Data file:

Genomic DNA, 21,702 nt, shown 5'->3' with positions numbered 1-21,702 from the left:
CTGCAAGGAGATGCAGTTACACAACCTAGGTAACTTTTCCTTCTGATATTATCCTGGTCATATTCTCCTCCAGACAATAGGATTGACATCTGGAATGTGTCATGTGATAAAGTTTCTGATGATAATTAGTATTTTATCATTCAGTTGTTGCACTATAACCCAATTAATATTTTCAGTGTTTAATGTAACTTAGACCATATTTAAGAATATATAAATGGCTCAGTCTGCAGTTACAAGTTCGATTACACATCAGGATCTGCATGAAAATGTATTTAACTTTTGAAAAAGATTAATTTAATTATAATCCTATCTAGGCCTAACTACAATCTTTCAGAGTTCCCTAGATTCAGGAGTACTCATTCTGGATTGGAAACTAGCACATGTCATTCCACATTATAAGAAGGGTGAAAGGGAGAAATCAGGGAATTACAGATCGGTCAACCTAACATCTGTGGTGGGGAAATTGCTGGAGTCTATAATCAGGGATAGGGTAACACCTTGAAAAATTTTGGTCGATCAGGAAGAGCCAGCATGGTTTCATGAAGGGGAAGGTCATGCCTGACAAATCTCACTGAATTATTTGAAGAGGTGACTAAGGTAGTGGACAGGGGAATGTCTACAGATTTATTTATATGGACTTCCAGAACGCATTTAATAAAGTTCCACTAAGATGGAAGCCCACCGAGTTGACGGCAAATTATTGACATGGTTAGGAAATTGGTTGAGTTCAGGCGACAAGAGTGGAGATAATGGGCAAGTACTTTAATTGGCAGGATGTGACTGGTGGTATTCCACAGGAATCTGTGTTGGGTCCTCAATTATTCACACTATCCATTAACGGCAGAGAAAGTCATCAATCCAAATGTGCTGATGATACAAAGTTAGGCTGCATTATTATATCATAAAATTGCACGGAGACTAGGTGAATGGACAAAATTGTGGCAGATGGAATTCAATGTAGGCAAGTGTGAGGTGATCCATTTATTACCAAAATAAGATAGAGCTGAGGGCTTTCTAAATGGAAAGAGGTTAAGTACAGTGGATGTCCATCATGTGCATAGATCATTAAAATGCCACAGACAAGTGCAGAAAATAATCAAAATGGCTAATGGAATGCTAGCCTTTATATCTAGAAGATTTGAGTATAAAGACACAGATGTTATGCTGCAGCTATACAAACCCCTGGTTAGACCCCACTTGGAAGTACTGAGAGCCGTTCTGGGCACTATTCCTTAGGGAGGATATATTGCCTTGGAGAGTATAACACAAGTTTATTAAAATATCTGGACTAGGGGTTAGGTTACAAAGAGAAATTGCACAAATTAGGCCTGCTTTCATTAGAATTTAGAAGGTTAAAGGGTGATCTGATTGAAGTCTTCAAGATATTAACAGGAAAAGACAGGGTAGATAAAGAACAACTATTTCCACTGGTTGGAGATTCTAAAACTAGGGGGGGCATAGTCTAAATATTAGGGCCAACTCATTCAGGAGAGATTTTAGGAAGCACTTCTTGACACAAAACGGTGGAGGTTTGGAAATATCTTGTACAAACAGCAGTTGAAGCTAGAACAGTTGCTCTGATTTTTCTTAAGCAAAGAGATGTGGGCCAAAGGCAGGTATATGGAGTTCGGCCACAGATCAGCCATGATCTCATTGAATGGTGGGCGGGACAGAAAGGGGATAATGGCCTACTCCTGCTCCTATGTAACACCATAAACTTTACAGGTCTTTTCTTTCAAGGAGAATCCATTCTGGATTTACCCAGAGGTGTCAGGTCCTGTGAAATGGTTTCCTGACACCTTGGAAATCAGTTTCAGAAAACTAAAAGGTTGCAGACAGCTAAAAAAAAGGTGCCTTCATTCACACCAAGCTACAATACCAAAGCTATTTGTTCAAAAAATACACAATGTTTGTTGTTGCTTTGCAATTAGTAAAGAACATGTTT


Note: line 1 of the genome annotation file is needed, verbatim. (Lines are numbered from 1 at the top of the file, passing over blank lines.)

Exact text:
Genomic DNA, 21,702 nt, shown 5'->3' with positions numbered 1-21,702 from the left: